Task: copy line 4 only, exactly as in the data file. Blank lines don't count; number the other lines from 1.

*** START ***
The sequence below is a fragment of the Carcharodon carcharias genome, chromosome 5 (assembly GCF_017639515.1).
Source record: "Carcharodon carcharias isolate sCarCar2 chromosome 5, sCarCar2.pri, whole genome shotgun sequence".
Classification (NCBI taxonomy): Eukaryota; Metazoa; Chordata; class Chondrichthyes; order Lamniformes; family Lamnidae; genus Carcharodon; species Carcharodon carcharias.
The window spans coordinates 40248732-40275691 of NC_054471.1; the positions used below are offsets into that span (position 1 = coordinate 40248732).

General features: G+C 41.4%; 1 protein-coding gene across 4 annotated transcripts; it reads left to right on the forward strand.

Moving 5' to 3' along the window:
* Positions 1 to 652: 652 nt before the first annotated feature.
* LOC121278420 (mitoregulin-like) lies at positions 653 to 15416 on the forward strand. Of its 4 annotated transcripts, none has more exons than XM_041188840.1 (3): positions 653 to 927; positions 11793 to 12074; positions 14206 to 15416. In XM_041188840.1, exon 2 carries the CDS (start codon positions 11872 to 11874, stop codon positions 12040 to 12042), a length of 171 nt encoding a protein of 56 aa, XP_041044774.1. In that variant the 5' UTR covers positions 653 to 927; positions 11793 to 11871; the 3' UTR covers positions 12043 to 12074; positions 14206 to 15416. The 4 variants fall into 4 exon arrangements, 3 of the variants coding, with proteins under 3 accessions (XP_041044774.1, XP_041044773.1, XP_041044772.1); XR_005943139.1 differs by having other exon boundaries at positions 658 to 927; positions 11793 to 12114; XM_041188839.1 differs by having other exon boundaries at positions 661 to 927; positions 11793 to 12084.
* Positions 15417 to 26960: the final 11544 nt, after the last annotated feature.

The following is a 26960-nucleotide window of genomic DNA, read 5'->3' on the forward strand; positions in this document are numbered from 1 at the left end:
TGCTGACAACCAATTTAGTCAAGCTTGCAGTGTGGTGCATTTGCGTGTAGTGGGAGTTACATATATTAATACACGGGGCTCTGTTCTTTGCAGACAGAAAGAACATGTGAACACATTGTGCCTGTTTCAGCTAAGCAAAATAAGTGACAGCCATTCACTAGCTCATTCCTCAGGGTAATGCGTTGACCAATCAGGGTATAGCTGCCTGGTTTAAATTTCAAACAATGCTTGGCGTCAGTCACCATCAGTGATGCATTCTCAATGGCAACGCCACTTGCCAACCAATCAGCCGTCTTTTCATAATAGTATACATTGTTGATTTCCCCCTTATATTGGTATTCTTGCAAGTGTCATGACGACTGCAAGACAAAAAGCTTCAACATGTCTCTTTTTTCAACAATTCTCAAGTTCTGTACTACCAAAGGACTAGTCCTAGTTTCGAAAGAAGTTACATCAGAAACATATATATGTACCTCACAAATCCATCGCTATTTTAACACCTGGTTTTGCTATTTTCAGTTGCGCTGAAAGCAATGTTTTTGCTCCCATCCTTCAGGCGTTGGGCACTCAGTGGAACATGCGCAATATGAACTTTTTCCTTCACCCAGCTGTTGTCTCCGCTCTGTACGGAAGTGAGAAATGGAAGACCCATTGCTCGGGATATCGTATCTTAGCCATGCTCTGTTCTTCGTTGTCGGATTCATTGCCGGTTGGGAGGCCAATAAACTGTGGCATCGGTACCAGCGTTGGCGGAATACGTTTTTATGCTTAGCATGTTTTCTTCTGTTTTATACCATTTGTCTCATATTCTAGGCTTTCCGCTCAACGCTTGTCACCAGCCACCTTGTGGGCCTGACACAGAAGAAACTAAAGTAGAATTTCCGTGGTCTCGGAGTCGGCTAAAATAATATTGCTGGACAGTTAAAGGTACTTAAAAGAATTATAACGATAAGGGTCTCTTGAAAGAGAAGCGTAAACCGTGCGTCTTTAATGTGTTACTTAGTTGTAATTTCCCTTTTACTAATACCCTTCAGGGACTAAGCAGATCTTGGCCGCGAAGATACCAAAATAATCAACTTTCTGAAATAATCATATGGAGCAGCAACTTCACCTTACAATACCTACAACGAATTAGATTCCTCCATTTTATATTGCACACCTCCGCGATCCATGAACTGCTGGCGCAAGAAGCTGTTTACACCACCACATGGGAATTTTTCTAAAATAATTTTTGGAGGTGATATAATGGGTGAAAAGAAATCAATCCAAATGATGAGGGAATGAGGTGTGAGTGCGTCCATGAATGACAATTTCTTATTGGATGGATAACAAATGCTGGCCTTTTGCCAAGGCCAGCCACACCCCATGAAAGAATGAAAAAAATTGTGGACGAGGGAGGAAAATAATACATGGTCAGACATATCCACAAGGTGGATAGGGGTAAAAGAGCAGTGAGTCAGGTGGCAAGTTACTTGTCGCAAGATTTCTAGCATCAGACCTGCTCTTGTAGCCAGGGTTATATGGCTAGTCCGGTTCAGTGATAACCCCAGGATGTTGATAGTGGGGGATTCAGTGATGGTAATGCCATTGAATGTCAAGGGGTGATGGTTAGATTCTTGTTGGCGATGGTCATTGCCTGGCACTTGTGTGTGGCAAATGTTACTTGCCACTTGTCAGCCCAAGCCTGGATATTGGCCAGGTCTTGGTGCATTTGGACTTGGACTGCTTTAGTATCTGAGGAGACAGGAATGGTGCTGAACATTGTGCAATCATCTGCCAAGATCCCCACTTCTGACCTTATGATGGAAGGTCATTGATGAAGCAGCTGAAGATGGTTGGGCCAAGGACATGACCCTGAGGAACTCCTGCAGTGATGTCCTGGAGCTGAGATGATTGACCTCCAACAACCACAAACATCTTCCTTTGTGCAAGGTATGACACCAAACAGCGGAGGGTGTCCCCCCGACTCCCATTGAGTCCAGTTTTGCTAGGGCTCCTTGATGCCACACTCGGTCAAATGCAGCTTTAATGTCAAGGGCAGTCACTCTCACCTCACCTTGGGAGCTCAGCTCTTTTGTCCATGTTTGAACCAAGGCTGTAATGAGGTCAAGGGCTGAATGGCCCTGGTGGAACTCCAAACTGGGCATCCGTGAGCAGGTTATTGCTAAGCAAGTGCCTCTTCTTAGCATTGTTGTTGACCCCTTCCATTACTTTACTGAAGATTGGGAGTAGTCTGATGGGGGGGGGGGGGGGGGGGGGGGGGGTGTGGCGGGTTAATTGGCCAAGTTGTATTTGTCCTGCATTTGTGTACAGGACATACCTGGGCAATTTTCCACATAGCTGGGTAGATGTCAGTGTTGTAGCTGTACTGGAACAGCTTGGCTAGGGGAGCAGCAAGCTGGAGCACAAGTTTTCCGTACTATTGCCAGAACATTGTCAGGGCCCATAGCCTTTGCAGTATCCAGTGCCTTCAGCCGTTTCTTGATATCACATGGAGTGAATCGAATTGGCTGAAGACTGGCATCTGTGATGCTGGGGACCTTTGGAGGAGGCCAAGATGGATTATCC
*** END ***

The window spans coordinates 40248732-40275691 of NC_054471.1; the positions used below are offsets into that span (position 1 = coordinate 40248732).